An ant’s stinger is thinner than the width of a human hair, and made up of a main stinger and two “lancets” that actively drill into you as they release venom. We know this because of the incredible footage of this process that was recently captured for the very first time in super-slow motion.
The footage above was shot at 1,000fps while two different species of ant stung a thin wax film. It was captured by Dr. Adrian Smith in the Evolutionary Biology & Behavior Research Lab at the North Carolina Museum of Natural Sciences, and it shows a level of detail that is both scientifically enlightening and just plain cool to watch.
You can see how the main stinger inserts into the film, after which the lancets extend outward one after the other, drilling deeper into the skin while releasing a drop of venom with each extension.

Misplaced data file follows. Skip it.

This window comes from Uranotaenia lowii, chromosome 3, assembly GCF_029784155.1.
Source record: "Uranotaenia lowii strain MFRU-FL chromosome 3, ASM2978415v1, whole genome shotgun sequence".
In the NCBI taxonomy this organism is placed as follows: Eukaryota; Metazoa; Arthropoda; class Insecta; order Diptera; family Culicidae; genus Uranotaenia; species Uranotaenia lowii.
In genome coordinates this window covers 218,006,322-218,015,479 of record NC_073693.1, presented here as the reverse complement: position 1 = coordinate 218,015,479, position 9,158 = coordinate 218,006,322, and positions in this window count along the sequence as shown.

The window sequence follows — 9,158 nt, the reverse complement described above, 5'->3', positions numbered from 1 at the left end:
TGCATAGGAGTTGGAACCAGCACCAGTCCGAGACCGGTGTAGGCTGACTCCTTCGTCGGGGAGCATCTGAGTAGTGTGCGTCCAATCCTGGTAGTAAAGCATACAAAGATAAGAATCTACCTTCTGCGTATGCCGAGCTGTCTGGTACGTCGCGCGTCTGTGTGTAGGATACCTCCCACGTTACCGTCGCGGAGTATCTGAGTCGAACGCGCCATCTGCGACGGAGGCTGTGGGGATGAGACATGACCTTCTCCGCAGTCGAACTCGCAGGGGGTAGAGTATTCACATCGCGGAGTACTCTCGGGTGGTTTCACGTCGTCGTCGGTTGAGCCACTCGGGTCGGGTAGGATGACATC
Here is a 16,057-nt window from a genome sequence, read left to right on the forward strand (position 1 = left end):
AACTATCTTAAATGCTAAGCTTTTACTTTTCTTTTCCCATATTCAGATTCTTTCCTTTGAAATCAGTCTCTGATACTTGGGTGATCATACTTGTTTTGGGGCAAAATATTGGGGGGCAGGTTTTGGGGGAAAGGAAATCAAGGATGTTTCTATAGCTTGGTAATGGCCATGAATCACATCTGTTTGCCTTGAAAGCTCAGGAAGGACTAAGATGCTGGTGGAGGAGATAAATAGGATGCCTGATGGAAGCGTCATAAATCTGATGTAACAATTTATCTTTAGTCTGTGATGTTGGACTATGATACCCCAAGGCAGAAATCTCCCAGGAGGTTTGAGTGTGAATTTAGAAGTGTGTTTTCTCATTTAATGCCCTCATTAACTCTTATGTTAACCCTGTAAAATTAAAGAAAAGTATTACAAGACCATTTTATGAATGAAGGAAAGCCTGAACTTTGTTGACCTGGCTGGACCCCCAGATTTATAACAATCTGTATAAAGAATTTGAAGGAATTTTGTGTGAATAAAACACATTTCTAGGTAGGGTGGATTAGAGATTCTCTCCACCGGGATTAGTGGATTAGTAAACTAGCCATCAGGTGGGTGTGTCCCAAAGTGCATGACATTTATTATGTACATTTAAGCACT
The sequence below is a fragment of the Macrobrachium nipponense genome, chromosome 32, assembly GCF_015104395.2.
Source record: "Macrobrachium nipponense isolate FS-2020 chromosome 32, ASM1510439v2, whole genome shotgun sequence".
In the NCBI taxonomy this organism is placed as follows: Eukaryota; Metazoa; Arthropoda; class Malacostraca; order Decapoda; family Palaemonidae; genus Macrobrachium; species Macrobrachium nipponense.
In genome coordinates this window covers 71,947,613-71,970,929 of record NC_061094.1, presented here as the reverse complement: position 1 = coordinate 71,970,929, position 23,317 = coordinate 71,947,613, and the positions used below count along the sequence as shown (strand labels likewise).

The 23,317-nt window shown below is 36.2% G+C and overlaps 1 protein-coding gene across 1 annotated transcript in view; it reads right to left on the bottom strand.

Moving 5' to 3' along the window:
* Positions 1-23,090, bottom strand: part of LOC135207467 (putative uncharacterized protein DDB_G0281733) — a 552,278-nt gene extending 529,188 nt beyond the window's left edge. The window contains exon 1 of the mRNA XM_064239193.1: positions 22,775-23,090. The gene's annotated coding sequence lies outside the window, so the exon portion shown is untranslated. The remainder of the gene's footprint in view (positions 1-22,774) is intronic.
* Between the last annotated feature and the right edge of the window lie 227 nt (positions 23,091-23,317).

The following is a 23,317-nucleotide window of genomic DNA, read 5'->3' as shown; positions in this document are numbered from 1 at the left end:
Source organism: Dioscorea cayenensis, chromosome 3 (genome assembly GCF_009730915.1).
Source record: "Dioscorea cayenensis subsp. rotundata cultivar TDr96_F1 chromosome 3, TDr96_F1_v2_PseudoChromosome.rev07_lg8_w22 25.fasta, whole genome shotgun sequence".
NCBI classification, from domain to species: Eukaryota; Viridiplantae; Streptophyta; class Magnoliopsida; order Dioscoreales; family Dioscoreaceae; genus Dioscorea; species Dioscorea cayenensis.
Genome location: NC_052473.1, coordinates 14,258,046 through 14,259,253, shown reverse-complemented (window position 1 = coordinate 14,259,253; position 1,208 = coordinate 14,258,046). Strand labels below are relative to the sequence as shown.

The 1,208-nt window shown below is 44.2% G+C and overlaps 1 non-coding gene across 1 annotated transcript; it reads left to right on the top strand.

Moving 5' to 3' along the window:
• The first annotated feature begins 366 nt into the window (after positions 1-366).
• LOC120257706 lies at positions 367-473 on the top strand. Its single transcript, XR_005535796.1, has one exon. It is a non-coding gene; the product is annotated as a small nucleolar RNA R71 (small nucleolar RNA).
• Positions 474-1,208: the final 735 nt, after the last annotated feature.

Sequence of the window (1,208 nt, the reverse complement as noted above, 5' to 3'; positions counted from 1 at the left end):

Before this, nobody had ever captured this process in anything resembling this level of detail, because the stinger is so small and the movement of each lancet happens faster than the blink of an eye. But at 1,000fps, the entire process becomes cinematically clear.